Friday, 22 April 2016

Grief and unconditional love...


Grief...of course I'm a counsellor, so I deal with other peoples grief all the time, but it's my own experience, as per usual, that teaches us the most sometimes

My Mum went into a coma, it had felt like we'd already 'lost' her to Alziemers, 'who she was' what we used to talk about felt like such a long time ago - over five years she literally 'slipped' away.  It kind of felt like she was the one preparing us for it.  She would hate to upset anybody, ever, she was the most unconditional giving, loving mother you could ever wish for.

Of course, that didn't stop us fighting when I was around 14, I had her determination and 'I will do this' strength - but that was just a blip, we remained best of friends from then on.  I could have been jealous of others, if I'd been that type, because she collected other 'children' so many other people ended up calling her 'Mum'. 

But that was because she would always go out of her way, to help anyone, at anytime.  It became a running joke that she'd meet someone in a queue, start talking and then in the next breathe, oh you must come and visit us and stay!  And yes, she did get taken advantage of because of her 'giving' sometimes.

She went into a coma, we, my husband and brother spent days in the hospital, which became almost euphoric, re-living our lives with her, stories, uplifting moments, it was unlike anything you would have expected.  It felt like for the first time in years, she was more of herself, it felt like we were there with the real person, even though she was in a coma?

I'm explaining this, because I would never have thought there was such a thing as a beautiful death, but now I know it can be true.  Obviously, none of us wanted her to leave, but boy was she teaching us so much in how death can be.  She was preparing us, I am sure she was in control of it.  She'd take a breathe, we'd wait until she took once more, and then she would... she continued this for days, until we got used to that, eventually saying 'it's okay we love you'

The moment she went, the most beautiful peace enveloped the room - 'peace' always had been 'her word' Four doves landed down on the roof the other side of the window.  I'm telling you this because we 'felt' and saw this, because it made you feel there was some 'order' in the chaos of it.  That death isn't the end of it, what she had written copying the famous letter of 'do not grieve for me etc I am in the next room etc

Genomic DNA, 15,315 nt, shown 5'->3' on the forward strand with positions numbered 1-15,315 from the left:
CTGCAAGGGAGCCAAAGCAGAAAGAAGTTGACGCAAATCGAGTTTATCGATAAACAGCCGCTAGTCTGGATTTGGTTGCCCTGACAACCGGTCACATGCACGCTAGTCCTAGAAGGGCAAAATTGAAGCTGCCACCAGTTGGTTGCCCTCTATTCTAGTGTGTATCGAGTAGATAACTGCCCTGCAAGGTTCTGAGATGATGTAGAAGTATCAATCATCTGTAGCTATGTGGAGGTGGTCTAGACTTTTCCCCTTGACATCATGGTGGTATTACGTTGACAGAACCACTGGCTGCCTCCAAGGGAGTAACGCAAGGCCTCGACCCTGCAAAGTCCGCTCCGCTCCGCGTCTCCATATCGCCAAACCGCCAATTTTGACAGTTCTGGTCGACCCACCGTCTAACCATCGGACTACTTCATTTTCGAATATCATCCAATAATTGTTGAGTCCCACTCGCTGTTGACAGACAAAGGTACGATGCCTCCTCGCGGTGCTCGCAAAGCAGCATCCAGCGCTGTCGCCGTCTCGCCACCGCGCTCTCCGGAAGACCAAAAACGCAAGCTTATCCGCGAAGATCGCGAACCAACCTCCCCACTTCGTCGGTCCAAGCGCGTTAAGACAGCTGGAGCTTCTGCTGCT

I put the letter up against my window, then saw the note on the back one day!

My brothers and I took her service, yes it was hard, but it felt like we were honoured to do this last task for her, she even arranged that the curtains could not be closed as was planned, I didn't feel she wanted that.  It's strange to say that her send off, felt exhilarating and uplifting.

Me and my husband took her ashes to Newquay and sent her off with the sea, out to where she won the canoe race competition, resulting in her winning 10 shilling, buying the whole family fish and chips for supper!

The further away, it gets, it's strange, now 17 months, I'm not one to remember the day she left, but her birthday yes! and every other day with her and without her.  That is I still talk to her, there's a picture of her overlooking our kitchen table, she loved meals with all the family which she shares every day with us.

That's not to say, I don't get cross, angry, tearful, cos I do, and some days, I don't even realise that's what it's about, until it 'clicks' usually when my husband is getting it from me, again! and none of it makes sense...

Ahhh that's what, that's all about!  And that's the time to release it, to cry, to let it out, and then talk to her again.

The other week I found a coin on our drive of Mother Teresa (her middle name) then an envelope arrived of a pen and ink drawing she'd done years ago, that someone felt I should have! You see, it's like she still says 'hey I'm still here, still thinking of you'

I don't have the answers to grief, we all grieve in different ways, but I know you have to 'feel' when you do, whatever makes it more acceptable in stages, remembering, talking about, in some ways, I guess keeping them alive in memories.  Your precious memories, so many good ones that can never fade.  I found myself imagining her arms around me the other day, and I could almost 'feel' that, whatever it takes is okay.

It made me remember a couple of years before she went, I was taking a picture of her, and she put her arms out in front of her, I said 'what are you doing'? She said I'm putting my arms around you!  Maybe I was picking up that energy.

So, my darling Mum, you are and were, everything a mother should be, I'm so grateful to have had you as my Mum, you probably are the main influence of my life, the one who taught me that giving complete unconditional love is the most important quality in this world.

And rest assured, that if you were ever needing a proper 'Mum', she would've been there for you too and shared some of that love.  I realise what a beautiful human being she was, and how lucky I am to have known, loved and been loved by her.

And, this is my belief, but I believe love never dies. As I write this, I can almost 'feel' her behind me, it's almost like she became 'part of me' in a physical way, which I cannot explain.  They say all female's eggs are present as a foetus.  Which meant her egg of me, was present in her womb when she was in her mothers womb (my grandmother) so how could we ever be spiritually apart?

We are so connected...

I wrote a song about her the week before she left, as you do...or as I do, I'd like to share that with you

Who am I?  I'm Sally Hope Woodroffe a Professional, Registered
Counsellor, Hypnotherapist, Artist, Musician, Singer Songwriter,
prolific creative woman hopefully creating a better world in many
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